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January 30, 2022- #4820 Music & the Spoken Word

The Music & the Spoken Word broadcast airs live via TV, radio, and internet stream on Sunday at 9:30 a.m. mountain time. For information on other airtimes, visit “Airing Schedules” at

This encore performance of Music & the Spoken Word has been specially selected for airing while live broadcasts of the Choir and Orchestra are briefly paused. It contains a new Spoken Word delivered by Lloyd Newell.


Conductors: Mack Wilberg and Ryan Murphy
Organist: Richard Elliott
Narrator: Lloyd Newell

“Praise, My Soul, the King of Heaven”
Music: Ryan Murphy
Lyrics: Henry F. Lyte

“Be Thou My Vision”1
Music: Irish melody
Lyrics: Irish hymn; translated by Mary E. Byrne
Arrangement: Mack Wilberg

“Norwegian Rustic March” (organ solo)
Music: Edvard Grieg

“Home Is a Special Kind of Feeling”2 from The Wind in the Willows
Music: John Rutter
Lyrics: David Grant

“May We Be More Like Thee”
Music: Mack Wilberg
Lyrics: Lloyd Newell

“Fill the World with Love”3 from Goodbye, Mr. Chips
Music and Lyrics: Leslie Bricusse
Arrangement: Mack Wilberg

  1. On the CD Heavensong.
  2. On the CD Love Is Spoken Here.
  3. On the CDs Angels Among Us and Showtime!

The Spoken Word

Of Miracles and Examples 

Written by Joni Hilton    

Have you ever felt like you needed a miracle? In the midst of calamities global and local, shared and private, we wish we could change the world—or at least some small part of it. But big problems can make us feel small, powerless to help.

What can we do when it feels like it would take a miracle to make a difference? Perhaps the answer lies in something theologian and physician Albert Schweitzer once said: “Do something wonderful, people may imitate it.”1

The fact is, ordinary people are doing wonderful things all over the world. In Argentina, volunteers are harvesting the oranges that grow on public streets to make jam for people in need in their community. In Mexico, compassionate people are delivering rice and beans to the hungry. And in England, volunteers are teaching English to immigrants, helping them prepare for success in their new home. The example of serving others is catching on and spreading across the globe.2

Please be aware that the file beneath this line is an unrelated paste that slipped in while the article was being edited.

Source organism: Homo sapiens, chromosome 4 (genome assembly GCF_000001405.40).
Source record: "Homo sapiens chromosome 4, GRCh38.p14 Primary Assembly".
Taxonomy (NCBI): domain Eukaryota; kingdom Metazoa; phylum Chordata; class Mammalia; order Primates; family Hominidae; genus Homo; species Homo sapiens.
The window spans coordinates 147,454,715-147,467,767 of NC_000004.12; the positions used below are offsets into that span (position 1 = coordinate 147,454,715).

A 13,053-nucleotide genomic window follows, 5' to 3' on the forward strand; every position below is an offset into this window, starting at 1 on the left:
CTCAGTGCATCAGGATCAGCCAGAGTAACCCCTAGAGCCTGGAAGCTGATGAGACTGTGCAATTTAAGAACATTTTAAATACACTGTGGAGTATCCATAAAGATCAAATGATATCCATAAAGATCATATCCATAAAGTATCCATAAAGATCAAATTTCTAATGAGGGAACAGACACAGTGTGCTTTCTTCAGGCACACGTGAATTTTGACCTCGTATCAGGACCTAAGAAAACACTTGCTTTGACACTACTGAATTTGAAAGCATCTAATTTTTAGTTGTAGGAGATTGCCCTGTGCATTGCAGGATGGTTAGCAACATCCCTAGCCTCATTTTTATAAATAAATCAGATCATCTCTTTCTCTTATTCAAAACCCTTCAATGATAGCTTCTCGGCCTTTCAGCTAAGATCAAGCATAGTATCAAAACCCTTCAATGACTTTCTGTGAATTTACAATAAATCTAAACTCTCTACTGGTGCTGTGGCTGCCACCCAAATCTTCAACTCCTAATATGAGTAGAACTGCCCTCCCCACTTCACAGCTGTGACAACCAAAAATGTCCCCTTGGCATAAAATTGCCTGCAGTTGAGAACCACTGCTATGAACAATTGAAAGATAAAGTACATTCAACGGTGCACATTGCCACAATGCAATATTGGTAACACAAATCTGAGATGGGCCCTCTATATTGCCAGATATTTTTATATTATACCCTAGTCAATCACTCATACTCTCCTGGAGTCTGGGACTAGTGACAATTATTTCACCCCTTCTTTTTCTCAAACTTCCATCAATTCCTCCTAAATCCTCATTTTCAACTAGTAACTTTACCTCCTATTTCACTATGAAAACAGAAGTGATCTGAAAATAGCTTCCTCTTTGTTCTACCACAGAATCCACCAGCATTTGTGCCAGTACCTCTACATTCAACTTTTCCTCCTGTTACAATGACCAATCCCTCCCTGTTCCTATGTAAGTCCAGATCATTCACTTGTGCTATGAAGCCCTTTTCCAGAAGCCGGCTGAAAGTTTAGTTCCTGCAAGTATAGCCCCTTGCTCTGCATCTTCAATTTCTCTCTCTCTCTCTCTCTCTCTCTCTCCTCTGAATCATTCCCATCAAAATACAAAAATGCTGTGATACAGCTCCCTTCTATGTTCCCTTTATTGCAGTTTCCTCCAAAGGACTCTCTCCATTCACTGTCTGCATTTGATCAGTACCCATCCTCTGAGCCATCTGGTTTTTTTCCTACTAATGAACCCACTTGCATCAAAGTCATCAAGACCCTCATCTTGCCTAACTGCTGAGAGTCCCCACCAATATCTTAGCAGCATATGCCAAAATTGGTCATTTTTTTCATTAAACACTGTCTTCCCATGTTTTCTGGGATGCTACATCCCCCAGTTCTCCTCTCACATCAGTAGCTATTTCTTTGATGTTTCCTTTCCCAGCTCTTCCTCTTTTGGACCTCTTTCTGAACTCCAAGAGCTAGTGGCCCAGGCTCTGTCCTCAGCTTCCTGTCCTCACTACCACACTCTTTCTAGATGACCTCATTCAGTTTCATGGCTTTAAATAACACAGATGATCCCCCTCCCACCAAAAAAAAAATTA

What might happen if you tried doing some small, wonderful thing? There’s a good chance that your kindness, your generosity of spirit, or simply your willingness to help could spread beyond the person you set out to bless—it may also touch others in your family, among your friends, and in your community. Just as a seed grows into something much bigger than itself, your act of kindness might make a difference much greater than you expected. That would be a miracle.

When we refuse to get entangled in an online quarrel, when we stop what we’re doing and listen to someone who’s anxious or distressed, when we reach out to someone who’s alone, when we say something encouraging or hopeful—any act of kindness can be contagious. Even a smile and a compliment can catch on. And once people try being kind, they often feel so good, they continue it. We never really know how far-reaching each of these small acts of love can be.

God is a God of miracles. He often does intervene to bless His children. And it may be that the next miracle He has in mind will start with you. So when you find yourself thinking it would take a miracle to change the world for the better, considering being that miracle.

  1. In David Ives and David A. Valone, eds., Reverence for Life Revisited: Albert Schweitzer’s Relevance Today (2007), 131.
  2. See Jason Swensen, “How Just Serve’s Guiding Mission to ‘Love Your Neighbor’ Is Fueling Its Global Reach,” Church News, Sept. 28, 2021,